After reviewing a database of gene mutations in children with autism spectrum disorder (ASD), a team of researchers decided to study a specific gene mutation that likely caused ASD in a girl. They demonstrated that the mutation was damaging to the gene, and that female, but not male, mice lacking a working copy of the gene also showed ASD-associated symptoms. Better understanding the interplay between genetics and sex in ASD could set the stage for developing sex-specific treatments for autism. The findings are published in Nature Neuropsychopharmacology.
One in 54 children is diagnosed with an ASD. Of the children with ASD, four boys are diagnosed for every girl. Individuals with ASD typically have deficits in communication and social interaction and exhibit restricted, repetitive patterns of behavior, activities, or interests. Many people with ASD also present with associated symptoms, such as hyperactivity, attention deficits, epilepsy and intellectual abilities that can range from severely disabled to gifted.
The authors investigated the effect of a mutation in the gene, EPHB2, detected in a female patient with autism. EPHB2 is important for forming connections, or synapses, in the brain. The patient had a version of EPHB2 that caused the protein to be cut short. "It's as if a sentence had a period in the middle instead of the end," said the senior author. The shortened protein can no longer serve its function, leaving this ASD individual with less functional protein than neurotypical people.
To confirm that this gene can cause autism, the authors created mice that had only one of two working copies of EPHB2. They found that these animals showed repetitive behaviors, hyperactivity and learning and memory problems as well as changes in brain cell function.
The authors went a step further and divided the animals based on sex. They did this because the child with ASD and the EPHB2 mutation was a female. They found that the female mice showed much stronger behavior symptoms and brain cell dysfunction than the male mice. Understanding the interplay between genetics and biological sex could be important for understanding autism risk and eventually for developing therapeutics.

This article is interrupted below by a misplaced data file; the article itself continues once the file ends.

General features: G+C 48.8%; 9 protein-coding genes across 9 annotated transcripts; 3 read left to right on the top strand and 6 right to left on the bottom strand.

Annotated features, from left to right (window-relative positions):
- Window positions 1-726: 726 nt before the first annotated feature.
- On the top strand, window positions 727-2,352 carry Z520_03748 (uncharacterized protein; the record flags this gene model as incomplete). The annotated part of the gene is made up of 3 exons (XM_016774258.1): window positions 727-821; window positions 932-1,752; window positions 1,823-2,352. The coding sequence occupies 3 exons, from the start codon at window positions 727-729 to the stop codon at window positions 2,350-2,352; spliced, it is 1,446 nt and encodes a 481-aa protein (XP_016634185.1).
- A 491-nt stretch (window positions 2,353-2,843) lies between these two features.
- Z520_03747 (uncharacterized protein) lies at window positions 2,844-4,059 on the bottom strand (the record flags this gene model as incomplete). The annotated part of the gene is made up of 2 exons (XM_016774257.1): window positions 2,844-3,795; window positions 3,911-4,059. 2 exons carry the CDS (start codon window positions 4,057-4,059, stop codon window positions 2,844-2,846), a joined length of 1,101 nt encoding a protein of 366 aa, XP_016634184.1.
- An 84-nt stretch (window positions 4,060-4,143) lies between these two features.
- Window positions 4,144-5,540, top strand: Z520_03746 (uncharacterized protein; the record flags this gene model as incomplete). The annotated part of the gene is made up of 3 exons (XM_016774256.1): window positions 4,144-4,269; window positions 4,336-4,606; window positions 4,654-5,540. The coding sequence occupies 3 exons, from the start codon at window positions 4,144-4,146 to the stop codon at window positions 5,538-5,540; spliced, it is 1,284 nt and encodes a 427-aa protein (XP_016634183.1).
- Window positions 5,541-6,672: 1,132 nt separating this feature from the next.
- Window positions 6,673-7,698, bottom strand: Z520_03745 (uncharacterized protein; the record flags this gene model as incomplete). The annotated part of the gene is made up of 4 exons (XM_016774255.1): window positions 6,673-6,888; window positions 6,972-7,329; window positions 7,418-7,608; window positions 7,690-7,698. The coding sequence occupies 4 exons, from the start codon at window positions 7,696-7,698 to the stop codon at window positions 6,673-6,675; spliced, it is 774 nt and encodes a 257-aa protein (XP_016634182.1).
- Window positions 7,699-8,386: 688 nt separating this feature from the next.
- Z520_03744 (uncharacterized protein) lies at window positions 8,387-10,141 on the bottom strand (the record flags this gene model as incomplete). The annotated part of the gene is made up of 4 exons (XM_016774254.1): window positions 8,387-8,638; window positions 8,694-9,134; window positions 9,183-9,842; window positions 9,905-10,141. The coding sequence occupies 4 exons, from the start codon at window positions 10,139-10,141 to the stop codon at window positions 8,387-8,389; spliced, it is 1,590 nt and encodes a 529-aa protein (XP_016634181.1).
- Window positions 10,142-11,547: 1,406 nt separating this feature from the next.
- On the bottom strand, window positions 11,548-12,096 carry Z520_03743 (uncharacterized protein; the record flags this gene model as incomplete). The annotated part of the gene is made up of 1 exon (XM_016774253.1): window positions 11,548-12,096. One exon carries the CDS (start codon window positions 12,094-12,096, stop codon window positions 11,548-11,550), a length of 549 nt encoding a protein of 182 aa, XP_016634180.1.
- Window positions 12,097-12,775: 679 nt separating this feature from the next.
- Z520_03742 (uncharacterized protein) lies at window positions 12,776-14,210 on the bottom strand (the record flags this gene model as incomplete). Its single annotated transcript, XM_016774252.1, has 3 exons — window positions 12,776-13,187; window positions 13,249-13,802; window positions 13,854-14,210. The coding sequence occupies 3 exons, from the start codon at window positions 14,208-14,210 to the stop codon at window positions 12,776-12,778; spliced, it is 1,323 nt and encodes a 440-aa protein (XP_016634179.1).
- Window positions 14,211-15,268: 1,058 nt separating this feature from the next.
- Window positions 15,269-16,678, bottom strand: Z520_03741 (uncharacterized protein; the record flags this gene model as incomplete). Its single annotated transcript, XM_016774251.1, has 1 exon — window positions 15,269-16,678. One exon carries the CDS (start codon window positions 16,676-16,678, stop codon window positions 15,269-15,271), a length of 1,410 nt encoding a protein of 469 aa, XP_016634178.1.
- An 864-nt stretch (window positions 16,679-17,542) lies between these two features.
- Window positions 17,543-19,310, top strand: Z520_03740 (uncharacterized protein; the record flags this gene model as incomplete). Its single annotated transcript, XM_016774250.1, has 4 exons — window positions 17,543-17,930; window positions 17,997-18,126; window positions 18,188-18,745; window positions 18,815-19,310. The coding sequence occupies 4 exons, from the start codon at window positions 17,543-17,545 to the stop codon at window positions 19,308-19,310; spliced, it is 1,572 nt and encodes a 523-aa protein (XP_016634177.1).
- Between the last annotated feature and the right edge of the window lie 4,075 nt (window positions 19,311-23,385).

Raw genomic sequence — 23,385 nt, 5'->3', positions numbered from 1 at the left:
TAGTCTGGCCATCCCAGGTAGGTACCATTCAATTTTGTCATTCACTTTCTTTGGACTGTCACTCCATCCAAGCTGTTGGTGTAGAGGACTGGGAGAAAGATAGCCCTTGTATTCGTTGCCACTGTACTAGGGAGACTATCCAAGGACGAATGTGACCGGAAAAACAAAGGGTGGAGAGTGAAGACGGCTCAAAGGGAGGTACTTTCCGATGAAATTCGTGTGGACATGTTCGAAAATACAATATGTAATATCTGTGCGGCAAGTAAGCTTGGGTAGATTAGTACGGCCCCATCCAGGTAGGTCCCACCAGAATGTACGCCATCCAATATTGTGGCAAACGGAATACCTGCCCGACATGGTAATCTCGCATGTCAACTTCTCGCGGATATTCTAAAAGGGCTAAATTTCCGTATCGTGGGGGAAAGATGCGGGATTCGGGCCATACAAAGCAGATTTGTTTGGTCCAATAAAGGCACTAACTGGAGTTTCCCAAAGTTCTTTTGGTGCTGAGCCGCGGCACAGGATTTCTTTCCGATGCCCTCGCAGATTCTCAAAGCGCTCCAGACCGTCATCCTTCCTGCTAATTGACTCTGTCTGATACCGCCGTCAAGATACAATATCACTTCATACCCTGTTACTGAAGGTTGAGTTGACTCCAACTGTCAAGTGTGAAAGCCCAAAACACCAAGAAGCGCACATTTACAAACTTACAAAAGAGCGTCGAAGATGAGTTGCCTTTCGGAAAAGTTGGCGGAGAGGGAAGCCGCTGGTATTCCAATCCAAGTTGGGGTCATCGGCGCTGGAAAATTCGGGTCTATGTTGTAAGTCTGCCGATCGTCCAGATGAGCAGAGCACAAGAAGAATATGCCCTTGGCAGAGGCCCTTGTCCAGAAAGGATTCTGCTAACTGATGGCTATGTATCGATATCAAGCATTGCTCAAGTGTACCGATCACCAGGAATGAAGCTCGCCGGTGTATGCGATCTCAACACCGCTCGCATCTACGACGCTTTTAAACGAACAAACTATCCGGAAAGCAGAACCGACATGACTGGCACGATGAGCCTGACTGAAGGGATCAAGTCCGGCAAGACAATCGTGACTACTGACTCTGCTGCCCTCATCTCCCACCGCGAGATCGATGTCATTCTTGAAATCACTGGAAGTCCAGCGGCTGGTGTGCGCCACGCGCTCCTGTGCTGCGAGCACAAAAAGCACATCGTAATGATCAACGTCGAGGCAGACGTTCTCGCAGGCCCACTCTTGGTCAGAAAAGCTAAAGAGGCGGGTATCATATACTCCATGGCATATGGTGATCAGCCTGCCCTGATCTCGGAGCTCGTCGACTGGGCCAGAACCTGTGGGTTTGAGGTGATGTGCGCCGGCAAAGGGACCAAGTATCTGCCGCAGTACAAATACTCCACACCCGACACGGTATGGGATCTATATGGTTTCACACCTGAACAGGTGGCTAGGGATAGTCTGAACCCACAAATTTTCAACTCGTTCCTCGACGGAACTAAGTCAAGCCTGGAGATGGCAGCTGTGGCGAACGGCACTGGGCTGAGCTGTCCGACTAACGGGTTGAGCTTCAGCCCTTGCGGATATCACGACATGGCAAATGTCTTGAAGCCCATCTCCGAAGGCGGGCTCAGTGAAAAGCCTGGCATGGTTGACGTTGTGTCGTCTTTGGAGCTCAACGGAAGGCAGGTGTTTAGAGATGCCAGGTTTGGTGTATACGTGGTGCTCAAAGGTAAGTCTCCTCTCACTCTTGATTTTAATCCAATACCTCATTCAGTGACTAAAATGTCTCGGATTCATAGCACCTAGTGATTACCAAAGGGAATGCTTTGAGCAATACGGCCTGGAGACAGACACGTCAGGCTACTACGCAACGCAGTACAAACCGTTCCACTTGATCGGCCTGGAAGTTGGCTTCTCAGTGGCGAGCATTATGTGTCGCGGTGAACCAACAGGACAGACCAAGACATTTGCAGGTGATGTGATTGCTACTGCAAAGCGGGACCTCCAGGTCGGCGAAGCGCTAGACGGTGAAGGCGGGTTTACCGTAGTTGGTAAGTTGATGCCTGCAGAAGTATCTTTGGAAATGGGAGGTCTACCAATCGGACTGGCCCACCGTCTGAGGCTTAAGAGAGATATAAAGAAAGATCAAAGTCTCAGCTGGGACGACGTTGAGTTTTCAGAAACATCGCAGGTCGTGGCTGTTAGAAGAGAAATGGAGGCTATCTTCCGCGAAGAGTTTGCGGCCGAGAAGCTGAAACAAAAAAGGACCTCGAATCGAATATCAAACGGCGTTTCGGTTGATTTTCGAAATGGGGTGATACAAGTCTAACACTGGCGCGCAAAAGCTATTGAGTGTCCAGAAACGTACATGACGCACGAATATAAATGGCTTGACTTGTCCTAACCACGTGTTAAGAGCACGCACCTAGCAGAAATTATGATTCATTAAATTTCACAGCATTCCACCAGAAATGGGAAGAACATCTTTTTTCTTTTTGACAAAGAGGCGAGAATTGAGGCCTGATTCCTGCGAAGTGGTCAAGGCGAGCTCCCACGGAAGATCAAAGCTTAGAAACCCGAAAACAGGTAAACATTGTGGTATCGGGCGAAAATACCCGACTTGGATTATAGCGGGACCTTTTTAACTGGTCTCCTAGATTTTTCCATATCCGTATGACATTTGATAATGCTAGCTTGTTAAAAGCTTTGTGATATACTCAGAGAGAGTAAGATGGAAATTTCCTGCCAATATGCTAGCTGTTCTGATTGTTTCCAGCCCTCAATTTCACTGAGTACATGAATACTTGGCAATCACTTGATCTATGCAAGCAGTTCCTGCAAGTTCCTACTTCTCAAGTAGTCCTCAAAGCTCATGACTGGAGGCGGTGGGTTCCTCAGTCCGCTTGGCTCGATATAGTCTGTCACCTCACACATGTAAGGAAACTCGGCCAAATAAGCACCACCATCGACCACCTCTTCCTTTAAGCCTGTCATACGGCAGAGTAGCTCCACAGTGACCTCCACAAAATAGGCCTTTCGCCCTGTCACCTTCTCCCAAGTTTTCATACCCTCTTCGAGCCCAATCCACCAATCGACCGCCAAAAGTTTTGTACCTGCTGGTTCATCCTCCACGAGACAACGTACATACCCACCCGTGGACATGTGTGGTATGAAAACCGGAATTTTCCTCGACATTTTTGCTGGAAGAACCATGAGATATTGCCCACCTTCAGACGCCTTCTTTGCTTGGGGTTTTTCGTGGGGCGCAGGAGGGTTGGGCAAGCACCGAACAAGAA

"We know that 80% to 90% of autism risk is genetic, but this is a very clear-cut case where the gene and the sex of the animal are interacting to alter neurotypical development," said the author.
Historically, ASD has been diagnosed mostly in boys, so research on ASD has often been biased toward male subjects. The work of the researchers highlights the importance of sex-specific differences in ASD and the need to examine those differences in research studies that include both sexes. This could set the stage for developing sex-specific treatments for ASD.
"That's the only way we're going to start to change research inequalities that have happened in the past," said the lead author.
In future studies, the authors hope to explore more deeply the mechanisms of EPHB2 actions in the developing brain. They want to understand why this gene causes symptoms predominantly in female subjects and how hormones might affect autism risk. Their aim is to improve the understanding of the interplay between genetics and biological sex in autism, with a view to informing future personalized, sex-specific treatments for ASD.
Girls with mutations in the gene EPHB2 may be at increased risk of autism
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